Gov. Mike Dunleavy on Wednesday announced that by the end of this week another round of businesses—including bars, swimming pools and gyms—will be able to open and already-open businesses like restaurants will be able to expand their dine-in capacity from 25% to 50%.
The governor acknowledged the likelihood that additional people will get sick because of the increased contact but said that it’s ultimately on individuals to limit the spread of the virus.
“As we go through his process of opening up more and more and more, it’s really going to fall on individuals to make sure we don’t cause a spike in the number of cases,” the governor said, according to the Anchorage Daily News’ account of his Wednesday news briefing, later adding, “We expect more cases as there’s more mixing.”
Many Alaska salons and restaurants took advantage of the first phase of reopening two weeks ago, but as most people would tell you there’s a pretty big gulf between hope and reality when it comes to the use of face masks or social distancing at stores.
“I’ve observed that mask compliance is uneven and, in some cases, extremely low,” Rep. Zack Fields, D-Anchorage, told The Midnight Sun, adding that recent trips to big-box hardware stores have been particularly concerning. “Compare that to Costco, where the company has mandated mask usage, which is intelligent. If your goal is to minimize the economic devastation and also minimize COVID transmission, then we should mandate mask usage in public places because we know the aerosolized breath particles are the primary way the disease is transmitted and masks reduce the extent to which infected people, who may not know they’re infected, are transmitting it to others.”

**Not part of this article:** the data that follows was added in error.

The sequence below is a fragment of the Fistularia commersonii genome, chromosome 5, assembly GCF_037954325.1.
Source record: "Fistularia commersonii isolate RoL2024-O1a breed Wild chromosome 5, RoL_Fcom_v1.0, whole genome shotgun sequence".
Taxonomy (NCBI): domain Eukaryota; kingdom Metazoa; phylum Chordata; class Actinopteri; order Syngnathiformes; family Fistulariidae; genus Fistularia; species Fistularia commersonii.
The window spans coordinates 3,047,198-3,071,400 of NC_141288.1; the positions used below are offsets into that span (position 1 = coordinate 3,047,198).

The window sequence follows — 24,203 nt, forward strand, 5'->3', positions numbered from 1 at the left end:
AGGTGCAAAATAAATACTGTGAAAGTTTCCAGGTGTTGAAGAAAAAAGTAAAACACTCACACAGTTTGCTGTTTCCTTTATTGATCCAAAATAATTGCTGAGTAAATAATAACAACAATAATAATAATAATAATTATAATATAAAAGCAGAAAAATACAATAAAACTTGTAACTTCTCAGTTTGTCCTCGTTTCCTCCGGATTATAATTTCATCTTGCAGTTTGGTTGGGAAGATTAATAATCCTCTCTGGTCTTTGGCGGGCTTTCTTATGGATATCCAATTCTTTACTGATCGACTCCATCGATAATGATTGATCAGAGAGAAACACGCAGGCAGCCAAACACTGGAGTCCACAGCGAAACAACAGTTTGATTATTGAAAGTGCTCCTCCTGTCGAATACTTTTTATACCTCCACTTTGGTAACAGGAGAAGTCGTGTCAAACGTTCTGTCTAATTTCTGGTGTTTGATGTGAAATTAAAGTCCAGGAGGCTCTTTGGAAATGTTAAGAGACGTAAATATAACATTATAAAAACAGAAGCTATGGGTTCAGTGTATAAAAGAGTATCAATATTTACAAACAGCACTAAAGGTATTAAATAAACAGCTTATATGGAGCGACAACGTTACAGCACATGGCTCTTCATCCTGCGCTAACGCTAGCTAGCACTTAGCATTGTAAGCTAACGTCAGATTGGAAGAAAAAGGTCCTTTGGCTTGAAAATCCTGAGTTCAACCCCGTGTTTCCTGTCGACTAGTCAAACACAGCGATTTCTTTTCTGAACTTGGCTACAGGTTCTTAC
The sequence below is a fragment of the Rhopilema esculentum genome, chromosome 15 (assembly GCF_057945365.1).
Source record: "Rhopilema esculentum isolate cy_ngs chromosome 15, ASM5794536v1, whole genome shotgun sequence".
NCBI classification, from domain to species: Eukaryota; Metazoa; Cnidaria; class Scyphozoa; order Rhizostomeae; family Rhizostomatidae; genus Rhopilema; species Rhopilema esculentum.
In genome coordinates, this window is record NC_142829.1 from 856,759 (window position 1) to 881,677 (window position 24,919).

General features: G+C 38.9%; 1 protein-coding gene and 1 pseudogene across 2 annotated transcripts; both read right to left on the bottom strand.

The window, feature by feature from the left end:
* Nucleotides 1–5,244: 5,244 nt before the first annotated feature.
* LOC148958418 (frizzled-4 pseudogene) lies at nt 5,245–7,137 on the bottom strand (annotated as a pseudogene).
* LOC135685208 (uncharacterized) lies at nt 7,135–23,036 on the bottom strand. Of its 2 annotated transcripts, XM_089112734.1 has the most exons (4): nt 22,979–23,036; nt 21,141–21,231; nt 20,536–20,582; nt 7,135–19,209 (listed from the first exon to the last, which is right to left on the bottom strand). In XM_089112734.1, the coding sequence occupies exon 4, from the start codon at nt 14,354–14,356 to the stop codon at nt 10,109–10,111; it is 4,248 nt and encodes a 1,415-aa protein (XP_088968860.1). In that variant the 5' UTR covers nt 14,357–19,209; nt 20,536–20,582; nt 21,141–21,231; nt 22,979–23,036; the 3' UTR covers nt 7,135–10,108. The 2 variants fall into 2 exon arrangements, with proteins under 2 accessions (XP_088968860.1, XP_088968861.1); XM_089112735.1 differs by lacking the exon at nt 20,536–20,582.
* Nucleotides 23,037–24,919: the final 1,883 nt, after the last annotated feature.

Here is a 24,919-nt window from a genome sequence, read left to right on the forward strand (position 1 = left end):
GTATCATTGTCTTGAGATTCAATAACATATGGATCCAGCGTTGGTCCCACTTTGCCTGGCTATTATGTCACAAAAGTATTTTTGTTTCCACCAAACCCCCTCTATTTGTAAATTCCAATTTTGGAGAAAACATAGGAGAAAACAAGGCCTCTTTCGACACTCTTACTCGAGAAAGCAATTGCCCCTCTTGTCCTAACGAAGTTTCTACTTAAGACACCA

Fields was joined by Reps. Tiffany Zulkosky, Harriet Drummond, Matt Claman, Jonathan Kreiss-Tomkins, Geran Tarr and Andi Story in penning a letter to Dunleavy last week asking that he institute a health mandate requiring masks be worn.
“There is a growing body of evidence indicating the use of simple cloth face coverings can reduce transmission of COVID-19 when infected persons may be experiencing asymptomatic shedding of the virus,” the group wrote. “As your administration lays out plans to reopen Alaska, we urge you to issue an additional COVID-19 Health Mandate requiring Alaskans to wear face coverings in public, including both essential and non-essential businesses. We share the hope that our economy will be limitedly impacted by the necessary protective measures to mitigate the spread of COVID-19 and protect the lives of Alaskans, but we must proceed with great caution to reduce the danger of a significant second wave of infections as we attempt to return to a new normal.”
Fields noted that the current mandates from the state have created an uneven and confusion situation where masks are required at some business but not others. He acknowledged that enforcement of such a mandate would be difficult but said it shouldn’t raise the same legal issues that mandates that restrict movement have.
He said, ultimately, it’s about sending a clear and firm message to Alaskans to protect public health and bolster public confidence as people return to shopping and work.
“It’s important in an economic sense to protect the health of the people who are working in these businesses who’re really on the frontlines of the virus and in a lot cases may not have a practical alternative to working,” he said. “They may have to work to support themselves and we don’t want them to be facing an unnecessary degree of risk simple standards like requiring mask usage can reduce the risk.”